By George Brennan
June 29. 2015
SANDWICH — One historic building would be fixed using community preservation funds and the other rehabbed using the labor of Upper Cape Cod Regional Technical School students under plans put into motion last week by town officials.
In two unanimous votes Thursday, the Board of Selectmen approved starting the process to restore the 1885 Clark-Haddad Building and the 1756 Deacon Eldred House.
Architects from McGinley Kalsow & Associates Inc., the same firm that restored Sandwich Town Hall, presented selectmen with their report on necessary repairs as well as possible uses for the two historic buildings before the votes.
Selectmen agreed to ask the Community Preservation Committee for $1.1 million to turn the Clark-Haddad Building, named for the first two Sandwich men killed in World War I, into a function hall that could be rented to small groups for meetings or rehearsals.
“It fits in where the demand is for a smaller, more affordable place for groups to meet for their events,” Selectman Patrick Ellis said.
“I think the demand is out there now,” Chairman Frank Pannorfi added.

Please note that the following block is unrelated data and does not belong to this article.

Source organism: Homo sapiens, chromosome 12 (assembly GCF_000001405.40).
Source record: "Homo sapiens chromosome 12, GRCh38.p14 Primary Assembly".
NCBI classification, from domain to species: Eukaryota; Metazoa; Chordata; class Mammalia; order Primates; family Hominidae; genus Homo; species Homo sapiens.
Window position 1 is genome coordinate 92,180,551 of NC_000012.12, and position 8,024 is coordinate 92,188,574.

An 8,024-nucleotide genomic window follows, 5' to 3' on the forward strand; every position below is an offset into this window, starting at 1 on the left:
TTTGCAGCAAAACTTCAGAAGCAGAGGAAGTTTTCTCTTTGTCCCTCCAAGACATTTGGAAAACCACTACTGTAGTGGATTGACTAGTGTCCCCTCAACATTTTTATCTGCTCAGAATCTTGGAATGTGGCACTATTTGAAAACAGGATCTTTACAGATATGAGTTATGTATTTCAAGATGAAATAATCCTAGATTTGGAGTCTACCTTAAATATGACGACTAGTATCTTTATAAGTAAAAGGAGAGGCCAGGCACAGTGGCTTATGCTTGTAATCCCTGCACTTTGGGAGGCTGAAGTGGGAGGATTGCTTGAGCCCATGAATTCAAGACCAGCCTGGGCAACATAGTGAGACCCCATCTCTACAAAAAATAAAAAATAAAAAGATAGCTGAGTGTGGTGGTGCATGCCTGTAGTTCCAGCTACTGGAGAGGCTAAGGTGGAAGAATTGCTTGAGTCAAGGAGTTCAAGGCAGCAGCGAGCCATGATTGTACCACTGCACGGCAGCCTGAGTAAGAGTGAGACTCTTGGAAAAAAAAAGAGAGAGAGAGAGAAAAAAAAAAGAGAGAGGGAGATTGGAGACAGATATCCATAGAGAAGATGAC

The building, once the Sand Hill School and last used as administrative offices by the school district, has fallen into disrepair that includes boarded up windows and chipped paint. It is located at 16 Dewey Ave.
“It’s in a neighborhood,” Selectman Ralph Vitacco said. “It’s a town building and that makes it even worse.”
An attempt by selectmen to get permission to sell the building in 2010 was thwarted by town meeting voters. Ellis, who was not a selectman at the time, led the charge for preservation.
Meanwhile, the town does have permission to sell the Deacon Eldred House at 4 Water St. but has had no takers.
Because the town can’t afford to take on both projects at the same time, Ellis proposed exploring the use of Upper Cape Tech students to do the work on the Deacon Eldred House over a five-year period.
The building needs about $740,000 worth of work, but recently got a new roof, which should slow the building’s deterioration, Ellis said.
The idea is to turn the Deacon Eldred House, which is in the heart of the town’s historic district, into a house museum that could be part of a walking tour with the Hoxie House and Dexter Grist Mill.
“That’s the remaining pearl (in the necklace),” Pannorfi said. “It needs to be dusted off a little bit, then reset, and that’s what we’re talking about here.”
— Follow George Brennan on Twitter: @gpb227.